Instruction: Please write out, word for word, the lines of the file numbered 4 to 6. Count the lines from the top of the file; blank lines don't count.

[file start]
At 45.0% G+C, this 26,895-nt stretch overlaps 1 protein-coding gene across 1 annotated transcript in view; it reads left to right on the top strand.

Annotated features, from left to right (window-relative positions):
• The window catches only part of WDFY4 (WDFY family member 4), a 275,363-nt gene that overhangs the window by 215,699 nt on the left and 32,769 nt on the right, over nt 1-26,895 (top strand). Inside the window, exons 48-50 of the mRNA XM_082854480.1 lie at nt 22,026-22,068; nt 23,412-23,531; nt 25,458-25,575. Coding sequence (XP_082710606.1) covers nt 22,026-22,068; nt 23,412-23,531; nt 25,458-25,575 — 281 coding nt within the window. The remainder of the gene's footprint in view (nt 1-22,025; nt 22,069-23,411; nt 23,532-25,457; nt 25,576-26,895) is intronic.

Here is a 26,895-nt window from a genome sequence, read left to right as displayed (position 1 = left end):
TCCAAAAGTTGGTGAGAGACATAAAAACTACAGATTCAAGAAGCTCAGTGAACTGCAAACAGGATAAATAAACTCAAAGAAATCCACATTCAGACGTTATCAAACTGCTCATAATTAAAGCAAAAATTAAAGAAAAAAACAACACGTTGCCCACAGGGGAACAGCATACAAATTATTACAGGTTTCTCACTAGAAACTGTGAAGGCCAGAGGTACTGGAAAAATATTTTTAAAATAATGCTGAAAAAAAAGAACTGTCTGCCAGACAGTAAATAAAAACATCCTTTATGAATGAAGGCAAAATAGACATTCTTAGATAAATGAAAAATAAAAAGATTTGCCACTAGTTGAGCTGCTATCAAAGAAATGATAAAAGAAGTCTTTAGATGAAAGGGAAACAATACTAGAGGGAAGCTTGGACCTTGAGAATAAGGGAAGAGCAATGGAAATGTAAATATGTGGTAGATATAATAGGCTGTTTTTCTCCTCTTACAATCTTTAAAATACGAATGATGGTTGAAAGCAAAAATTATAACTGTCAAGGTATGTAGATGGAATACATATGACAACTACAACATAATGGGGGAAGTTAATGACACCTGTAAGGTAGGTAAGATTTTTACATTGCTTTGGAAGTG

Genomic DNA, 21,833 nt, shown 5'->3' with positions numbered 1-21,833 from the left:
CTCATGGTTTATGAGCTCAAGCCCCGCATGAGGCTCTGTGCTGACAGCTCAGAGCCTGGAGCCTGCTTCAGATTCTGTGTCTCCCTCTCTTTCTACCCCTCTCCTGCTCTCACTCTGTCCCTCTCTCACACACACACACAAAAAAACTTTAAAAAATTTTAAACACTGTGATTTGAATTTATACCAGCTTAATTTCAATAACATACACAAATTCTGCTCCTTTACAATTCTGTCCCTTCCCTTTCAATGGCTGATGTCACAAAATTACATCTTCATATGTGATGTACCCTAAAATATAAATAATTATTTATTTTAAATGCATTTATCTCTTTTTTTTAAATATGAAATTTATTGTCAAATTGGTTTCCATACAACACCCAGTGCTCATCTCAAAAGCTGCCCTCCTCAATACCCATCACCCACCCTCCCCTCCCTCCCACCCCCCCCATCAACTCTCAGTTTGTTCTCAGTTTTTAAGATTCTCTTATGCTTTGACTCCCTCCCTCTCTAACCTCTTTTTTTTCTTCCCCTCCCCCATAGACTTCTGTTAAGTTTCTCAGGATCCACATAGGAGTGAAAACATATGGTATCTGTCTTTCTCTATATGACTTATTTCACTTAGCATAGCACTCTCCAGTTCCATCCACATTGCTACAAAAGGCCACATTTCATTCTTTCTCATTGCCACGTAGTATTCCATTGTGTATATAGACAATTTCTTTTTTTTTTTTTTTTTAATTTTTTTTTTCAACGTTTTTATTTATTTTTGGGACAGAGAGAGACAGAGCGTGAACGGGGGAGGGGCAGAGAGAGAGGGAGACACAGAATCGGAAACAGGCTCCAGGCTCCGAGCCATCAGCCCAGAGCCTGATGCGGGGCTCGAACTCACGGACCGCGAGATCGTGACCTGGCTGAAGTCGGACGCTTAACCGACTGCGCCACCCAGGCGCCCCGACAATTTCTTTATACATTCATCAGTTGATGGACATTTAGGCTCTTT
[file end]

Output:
Here is a 26,895-nt window from a genome sequence, read left to right as displayed (position 1 = left end):
TCCAAAAGTTGGTGAGAGACATAAAAACTACAGATTCAAGAAGCTCAGTGAACTGCAAACAGGATAAATAAACTCAAAGAAATCCACATTCAGACGTTATCAAACTGCTCATAATTAAAGCAAAAATTAAAGAAAAAAACAACACGTTGCCCACAGGGGAACAGCATACAAATTATTACAGGTTTCTCACTAGAAACTGTGAAGGCCAGAGGTACTGGAAAAATATTTTTAAAATAATGCTGAAAAAAAAGAACTGTCTGCCAGACAGTAAATAAAAACATCCTTTATGAATGAAGGCAAAATAGACATTCTTAGATAAATGAAAAATAAAAAGATTTGCCACTAGTTGAGCTGCTATCAAAGAAATGATAAAAGAAGTCTTTAGATGAAAGGGAAACAATACTAGAGGGAAGCTTGGACCTTGAGAATAAGGGAAGAGCAATGGAAATGTAAATATGTGGTAGATATAATAGGCTGTTTTTCTCCTCTTACAATCTTTAAAATACGAATGATGGTTGAAAGCAAAAATTATAACTGTCAAGGTATGTAGATGGAATACATATGACAACTACAACATAATGGGGGAAGTTAATGACACCTGTAAGGTAGGTAAGATTTTTACATTGCTTTGGAAGTG

Genomic DNA, 21,833 nt, shown 5'->3' with positions numbered 1-21,833 from the left: